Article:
Being a Mentor

As priesthood and Relief Society leaders help members develop a plan, they should share appropriate portions of each plan with the ward council. As needed, mentors or specialists may be assigned by the bishop to work with members in need.

These mentors and specialists are given specific assignments to help individual members complete or carry out their plan for self-reliance.

Role of a Mentor

One of the greatest challenges a job seeker faces is the internal battle of lowered self-esteem, accompanied by despair and a loss of hope.

Unlike a welfare specialist, a mentor is not called or set apart. He or she is typically someone who already has an established relationship with the member in need or somebody with working experience in the member’s field of interest. 

As a result of his or her relationship with the member in need, a mentor might possibly be the best person to:

  • Instill hope by maintaining frequent contact and providing needed encouragement.
  • Help the member explore his or her thoughts and options in a non-threatening and non-judgmental way.
  • Ask for more thought, action, and behavior changes than the member would typically ask of him or herself.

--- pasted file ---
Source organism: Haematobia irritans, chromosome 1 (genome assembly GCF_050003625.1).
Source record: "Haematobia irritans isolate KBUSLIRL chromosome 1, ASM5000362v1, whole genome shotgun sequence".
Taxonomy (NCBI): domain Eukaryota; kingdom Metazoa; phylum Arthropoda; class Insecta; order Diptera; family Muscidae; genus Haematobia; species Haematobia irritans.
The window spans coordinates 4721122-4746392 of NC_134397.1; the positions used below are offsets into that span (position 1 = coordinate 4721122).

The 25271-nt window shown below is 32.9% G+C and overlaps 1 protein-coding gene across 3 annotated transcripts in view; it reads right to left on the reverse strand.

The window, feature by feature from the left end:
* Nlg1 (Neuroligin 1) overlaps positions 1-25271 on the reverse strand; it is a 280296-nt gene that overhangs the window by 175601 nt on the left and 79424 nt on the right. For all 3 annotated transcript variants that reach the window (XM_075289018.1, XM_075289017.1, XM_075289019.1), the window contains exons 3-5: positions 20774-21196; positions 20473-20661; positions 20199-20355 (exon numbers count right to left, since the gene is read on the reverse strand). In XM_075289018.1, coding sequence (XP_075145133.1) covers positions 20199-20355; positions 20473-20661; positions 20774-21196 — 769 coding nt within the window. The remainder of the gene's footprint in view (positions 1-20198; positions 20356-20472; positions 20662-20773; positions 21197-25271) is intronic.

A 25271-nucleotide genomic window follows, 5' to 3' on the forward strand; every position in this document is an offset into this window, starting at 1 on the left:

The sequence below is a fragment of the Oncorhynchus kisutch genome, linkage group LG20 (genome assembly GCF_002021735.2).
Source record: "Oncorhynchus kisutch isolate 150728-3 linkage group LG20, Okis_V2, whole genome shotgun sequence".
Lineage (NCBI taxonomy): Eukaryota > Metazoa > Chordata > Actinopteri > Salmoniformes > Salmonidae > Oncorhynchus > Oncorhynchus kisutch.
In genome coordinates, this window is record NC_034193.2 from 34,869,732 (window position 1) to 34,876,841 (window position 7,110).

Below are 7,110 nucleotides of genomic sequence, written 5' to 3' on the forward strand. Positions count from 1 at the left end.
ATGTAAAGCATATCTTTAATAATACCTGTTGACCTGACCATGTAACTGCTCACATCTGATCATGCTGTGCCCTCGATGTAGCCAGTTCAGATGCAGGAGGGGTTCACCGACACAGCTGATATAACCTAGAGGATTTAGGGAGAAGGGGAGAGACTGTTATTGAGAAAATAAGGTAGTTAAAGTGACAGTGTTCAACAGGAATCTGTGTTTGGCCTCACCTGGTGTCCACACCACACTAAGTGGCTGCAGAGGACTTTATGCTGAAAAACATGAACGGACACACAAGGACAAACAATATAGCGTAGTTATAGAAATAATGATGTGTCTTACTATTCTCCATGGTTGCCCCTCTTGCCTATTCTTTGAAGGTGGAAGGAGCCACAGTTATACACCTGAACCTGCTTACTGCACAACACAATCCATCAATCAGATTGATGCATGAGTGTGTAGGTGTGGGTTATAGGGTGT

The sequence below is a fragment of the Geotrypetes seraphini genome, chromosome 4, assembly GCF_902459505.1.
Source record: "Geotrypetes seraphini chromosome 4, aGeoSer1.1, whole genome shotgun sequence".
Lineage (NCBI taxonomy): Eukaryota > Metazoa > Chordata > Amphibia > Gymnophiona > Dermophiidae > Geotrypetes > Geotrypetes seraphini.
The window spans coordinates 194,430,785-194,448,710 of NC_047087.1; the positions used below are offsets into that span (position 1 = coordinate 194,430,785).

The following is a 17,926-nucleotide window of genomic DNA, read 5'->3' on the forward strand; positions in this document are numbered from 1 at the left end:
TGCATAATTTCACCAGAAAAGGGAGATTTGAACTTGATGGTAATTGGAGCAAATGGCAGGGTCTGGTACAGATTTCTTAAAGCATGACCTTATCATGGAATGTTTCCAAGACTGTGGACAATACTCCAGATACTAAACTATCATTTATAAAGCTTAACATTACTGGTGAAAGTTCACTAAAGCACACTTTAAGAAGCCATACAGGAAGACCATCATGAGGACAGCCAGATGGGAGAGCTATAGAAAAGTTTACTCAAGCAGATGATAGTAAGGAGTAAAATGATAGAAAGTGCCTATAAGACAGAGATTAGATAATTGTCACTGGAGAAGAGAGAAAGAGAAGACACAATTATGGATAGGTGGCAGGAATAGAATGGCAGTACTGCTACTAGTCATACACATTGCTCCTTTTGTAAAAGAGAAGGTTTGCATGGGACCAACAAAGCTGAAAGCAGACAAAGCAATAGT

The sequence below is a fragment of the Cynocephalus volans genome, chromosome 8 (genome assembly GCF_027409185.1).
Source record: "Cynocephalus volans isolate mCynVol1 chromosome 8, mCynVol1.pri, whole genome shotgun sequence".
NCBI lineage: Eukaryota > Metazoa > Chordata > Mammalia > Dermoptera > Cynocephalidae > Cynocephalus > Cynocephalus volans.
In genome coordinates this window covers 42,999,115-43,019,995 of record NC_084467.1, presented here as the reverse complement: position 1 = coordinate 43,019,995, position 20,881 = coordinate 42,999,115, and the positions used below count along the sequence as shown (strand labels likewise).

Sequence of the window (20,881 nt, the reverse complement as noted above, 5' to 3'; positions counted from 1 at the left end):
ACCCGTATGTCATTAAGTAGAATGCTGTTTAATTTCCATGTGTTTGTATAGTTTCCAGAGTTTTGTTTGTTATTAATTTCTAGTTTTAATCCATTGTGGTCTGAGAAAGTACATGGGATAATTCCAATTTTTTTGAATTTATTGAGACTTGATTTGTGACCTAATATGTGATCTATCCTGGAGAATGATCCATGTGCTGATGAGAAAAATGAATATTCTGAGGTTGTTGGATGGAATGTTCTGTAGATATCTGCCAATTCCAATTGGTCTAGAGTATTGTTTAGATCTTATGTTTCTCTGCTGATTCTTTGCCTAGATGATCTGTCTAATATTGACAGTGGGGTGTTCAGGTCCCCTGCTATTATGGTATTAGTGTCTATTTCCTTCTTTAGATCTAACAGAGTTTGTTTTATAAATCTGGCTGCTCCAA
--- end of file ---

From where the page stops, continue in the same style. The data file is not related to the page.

• Be a role model by displaying the specific actions and behaviors that are needed to find and keep a job, improve skills and education, or start or improve a business.
  • Be a consultant by sharing information about the chosen job industry and companies within that industry or making introductions to influential individuals.
  • Be an advocate for the member’s progress and development to members of the ward welfare committee.

Mentoring can take place either face-to-face or by e-mail and telephone.

Following Up with Members in Need

Each mentor or specialist should maintain frequent contact with the member in need. A post-planning, follow-up strategy should be fairly simple:

  1. Call the member within two days of each assignment’s due date.
  2. Follow up with each job seeker weekly—in person, by e-mail, or by phone. The longer you take to make contact with the member, the greater the chance of the member forming bad habits that become difficult to break.


Follow up according to needs. Not all job-seeker needs are the same. Prioritize your candidates as follows:

  • Those with more pressing financial or emotional needs
  • Those who just need more general information, such as a tip sheet

Members with more pressing needs require immediate, more frequent follow-up. This is the time to provide motivation, clarify resources and assignments, or to simply answer questions.

In all follow-up activities, don't assume that the member will take the time to contact you for more information or additional help. Be proactively consistent.


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